In a nutshell – Important terms relating to doors

Here you will find brief explanations of important terms in our industry, such as locking system, multi-point lock or BIM.

Terms

Mechatronic locking systems

Mechatronic locking systems are equipped with mechanical and also electronic components. This increases security.

Electronic locking systems

Access authorisations are granted using purely electronic media such as batch, keys with chip, card or smartphones. No mechanical elements are required. Locking and opening authorisations therefore only take place via digital media.

Mechanical locking systems

Mechanical locking systems are locking systems where the locking authorisation of the key takes place via mechanically scanned tumblers in the locking cylinder as well as the corresponding holes on the key.

1-point locking system

A 1-point locking system is a short lock which only has one bolt. This is also referred to as a mortise lock, which usually has a bolt and also a latch.

Multi-point lock

A multi-point lock is a long lock with several bolts. A multi-point lock usually consists of a main lock case and two or more secondary lock cases.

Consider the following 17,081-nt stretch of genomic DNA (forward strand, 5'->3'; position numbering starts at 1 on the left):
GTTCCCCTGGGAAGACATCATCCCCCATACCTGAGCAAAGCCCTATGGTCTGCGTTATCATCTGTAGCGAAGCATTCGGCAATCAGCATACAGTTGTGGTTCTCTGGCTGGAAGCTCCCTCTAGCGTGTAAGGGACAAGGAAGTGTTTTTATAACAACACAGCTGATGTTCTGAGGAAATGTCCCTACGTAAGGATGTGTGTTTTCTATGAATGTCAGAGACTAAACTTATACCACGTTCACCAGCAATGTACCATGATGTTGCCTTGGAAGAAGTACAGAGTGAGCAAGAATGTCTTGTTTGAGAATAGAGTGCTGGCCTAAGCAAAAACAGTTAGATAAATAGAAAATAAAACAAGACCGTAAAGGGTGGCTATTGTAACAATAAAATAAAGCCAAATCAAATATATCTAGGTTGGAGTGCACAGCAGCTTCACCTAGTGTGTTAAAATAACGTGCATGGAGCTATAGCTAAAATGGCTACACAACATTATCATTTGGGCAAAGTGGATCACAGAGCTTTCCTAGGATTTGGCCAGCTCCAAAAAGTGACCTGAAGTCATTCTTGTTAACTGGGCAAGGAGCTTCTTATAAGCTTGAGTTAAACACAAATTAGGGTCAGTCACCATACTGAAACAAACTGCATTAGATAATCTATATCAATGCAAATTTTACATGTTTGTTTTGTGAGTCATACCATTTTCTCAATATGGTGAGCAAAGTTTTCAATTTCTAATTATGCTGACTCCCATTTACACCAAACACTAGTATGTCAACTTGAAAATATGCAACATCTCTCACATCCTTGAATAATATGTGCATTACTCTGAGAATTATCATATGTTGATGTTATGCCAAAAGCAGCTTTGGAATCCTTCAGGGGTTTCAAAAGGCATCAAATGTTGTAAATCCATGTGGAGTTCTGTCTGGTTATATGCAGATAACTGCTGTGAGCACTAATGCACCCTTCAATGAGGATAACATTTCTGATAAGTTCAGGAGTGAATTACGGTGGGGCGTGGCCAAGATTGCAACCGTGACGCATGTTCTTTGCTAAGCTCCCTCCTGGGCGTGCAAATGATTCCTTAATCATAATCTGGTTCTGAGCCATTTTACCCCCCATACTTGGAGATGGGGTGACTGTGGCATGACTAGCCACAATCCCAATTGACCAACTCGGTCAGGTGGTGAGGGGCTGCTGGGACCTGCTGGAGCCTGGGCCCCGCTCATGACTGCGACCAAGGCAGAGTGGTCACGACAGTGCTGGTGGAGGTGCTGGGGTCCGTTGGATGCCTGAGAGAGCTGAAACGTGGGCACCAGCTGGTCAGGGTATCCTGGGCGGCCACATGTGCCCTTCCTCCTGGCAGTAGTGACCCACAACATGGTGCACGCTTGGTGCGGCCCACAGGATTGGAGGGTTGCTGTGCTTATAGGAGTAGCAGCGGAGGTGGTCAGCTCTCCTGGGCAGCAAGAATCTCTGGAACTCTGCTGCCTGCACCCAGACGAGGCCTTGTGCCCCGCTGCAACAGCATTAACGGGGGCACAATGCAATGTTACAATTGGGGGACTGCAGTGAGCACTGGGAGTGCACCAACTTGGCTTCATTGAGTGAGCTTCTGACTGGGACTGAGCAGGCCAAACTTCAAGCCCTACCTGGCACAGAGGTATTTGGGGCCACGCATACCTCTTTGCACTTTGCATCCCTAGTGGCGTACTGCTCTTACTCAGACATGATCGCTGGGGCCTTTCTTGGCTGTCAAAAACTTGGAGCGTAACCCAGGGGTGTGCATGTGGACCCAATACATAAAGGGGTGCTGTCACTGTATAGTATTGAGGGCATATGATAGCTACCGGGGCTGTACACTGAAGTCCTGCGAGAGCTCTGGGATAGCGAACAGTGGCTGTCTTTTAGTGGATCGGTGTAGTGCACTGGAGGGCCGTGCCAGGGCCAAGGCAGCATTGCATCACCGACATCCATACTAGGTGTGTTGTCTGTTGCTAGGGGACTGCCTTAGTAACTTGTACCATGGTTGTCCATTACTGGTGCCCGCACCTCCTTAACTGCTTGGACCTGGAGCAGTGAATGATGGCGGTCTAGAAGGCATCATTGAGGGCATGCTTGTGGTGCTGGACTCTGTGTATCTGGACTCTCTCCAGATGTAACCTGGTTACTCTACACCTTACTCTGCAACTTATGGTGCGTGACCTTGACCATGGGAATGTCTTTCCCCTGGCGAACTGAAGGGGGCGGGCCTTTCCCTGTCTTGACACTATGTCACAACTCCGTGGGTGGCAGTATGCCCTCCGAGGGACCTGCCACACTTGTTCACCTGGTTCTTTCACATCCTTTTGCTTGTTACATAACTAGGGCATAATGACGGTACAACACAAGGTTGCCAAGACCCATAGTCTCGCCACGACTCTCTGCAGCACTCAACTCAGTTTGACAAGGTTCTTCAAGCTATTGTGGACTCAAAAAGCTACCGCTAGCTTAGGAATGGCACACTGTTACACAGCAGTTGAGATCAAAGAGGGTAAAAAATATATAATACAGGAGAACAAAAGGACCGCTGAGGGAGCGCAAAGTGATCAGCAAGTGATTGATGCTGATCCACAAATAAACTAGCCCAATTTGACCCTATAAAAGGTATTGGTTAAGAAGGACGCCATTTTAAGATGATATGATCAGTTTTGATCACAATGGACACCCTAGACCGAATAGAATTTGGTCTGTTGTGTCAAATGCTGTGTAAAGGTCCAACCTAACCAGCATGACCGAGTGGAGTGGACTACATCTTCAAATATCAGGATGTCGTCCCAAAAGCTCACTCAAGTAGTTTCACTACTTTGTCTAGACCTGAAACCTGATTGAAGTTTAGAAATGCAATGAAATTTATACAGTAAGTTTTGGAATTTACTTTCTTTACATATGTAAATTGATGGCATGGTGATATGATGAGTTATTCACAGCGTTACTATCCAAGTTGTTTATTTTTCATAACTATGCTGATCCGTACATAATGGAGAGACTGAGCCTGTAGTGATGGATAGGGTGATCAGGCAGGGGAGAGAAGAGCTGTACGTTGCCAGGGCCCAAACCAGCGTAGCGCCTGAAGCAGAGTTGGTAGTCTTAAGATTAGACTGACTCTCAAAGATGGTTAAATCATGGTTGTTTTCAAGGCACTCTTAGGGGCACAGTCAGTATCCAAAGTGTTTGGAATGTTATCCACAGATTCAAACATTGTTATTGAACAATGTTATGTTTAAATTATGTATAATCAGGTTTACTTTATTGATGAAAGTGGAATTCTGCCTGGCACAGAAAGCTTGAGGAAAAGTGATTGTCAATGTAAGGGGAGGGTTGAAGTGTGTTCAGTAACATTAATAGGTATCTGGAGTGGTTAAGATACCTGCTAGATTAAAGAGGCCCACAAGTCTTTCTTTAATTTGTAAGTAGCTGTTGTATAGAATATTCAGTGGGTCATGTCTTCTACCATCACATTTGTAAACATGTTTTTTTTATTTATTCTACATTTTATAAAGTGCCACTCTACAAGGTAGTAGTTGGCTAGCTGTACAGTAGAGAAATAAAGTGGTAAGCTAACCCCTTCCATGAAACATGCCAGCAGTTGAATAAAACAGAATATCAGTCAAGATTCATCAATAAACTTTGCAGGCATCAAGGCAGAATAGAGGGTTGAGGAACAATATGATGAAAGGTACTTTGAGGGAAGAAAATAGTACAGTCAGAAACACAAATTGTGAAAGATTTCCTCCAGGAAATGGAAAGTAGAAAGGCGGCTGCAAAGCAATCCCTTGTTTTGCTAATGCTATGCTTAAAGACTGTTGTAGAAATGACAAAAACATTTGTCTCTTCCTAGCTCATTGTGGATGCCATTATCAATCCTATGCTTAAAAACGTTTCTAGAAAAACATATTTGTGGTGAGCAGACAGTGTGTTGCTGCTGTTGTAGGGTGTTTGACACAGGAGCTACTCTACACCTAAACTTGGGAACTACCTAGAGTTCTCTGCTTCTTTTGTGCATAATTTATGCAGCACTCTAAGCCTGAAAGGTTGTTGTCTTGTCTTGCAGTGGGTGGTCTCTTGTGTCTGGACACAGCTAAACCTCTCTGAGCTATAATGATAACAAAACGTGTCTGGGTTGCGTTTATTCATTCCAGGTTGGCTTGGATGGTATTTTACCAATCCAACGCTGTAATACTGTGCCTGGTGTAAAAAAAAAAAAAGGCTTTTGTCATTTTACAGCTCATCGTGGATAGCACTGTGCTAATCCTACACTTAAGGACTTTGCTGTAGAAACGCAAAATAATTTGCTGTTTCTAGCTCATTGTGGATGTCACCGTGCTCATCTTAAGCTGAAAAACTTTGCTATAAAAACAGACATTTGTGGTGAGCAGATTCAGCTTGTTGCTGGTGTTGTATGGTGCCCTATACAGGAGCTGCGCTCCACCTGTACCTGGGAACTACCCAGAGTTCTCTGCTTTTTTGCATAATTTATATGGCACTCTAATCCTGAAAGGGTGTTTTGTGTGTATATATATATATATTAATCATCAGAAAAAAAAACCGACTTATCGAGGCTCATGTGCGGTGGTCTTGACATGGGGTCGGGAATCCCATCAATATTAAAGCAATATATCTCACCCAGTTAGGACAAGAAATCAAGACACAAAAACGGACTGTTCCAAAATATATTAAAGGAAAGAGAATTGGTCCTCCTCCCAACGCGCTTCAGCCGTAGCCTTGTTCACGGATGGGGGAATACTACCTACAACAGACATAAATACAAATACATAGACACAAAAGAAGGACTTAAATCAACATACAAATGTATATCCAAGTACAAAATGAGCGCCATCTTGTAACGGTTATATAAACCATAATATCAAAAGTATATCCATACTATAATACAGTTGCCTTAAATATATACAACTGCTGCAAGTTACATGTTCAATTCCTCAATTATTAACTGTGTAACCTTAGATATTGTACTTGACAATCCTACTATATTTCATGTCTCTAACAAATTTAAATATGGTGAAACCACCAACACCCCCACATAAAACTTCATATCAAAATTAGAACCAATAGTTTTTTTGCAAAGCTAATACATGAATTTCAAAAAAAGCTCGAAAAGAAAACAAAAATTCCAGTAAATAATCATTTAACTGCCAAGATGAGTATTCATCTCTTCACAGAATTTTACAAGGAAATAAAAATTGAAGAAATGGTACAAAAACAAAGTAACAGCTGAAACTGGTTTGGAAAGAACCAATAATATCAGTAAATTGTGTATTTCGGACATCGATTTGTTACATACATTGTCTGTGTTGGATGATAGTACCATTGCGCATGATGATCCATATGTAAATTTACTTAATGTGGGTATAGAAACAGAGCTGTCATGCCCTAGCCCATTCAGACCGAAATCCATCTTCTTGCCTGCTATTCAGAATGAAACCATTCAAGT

Accessibility

This is about guaranteeing that a service, website, product or building is accessible to everyone, regardless of possible impairments or illnesses.

Our accessibility blog post

BIM

Building Information Modelling (BIM for short) describes a process that enables networked planning and management of buildings using software. All relevant data is collected, digitally modelled and combined in the software. The building is shown as a virtual model and even materials etc. can be integrated into the software. BIM is very important both in construction planning and execution, as well as in facility management

With Openings Studio, ASSA ABLOY also has a BIM-enabled tool for planning doors and fittings. KBOB (Coordination Conference of the Construction and Properties Service of Public Building Owners) has also issued a "Recommendation on dealing with BIM". 

Our BIM blog post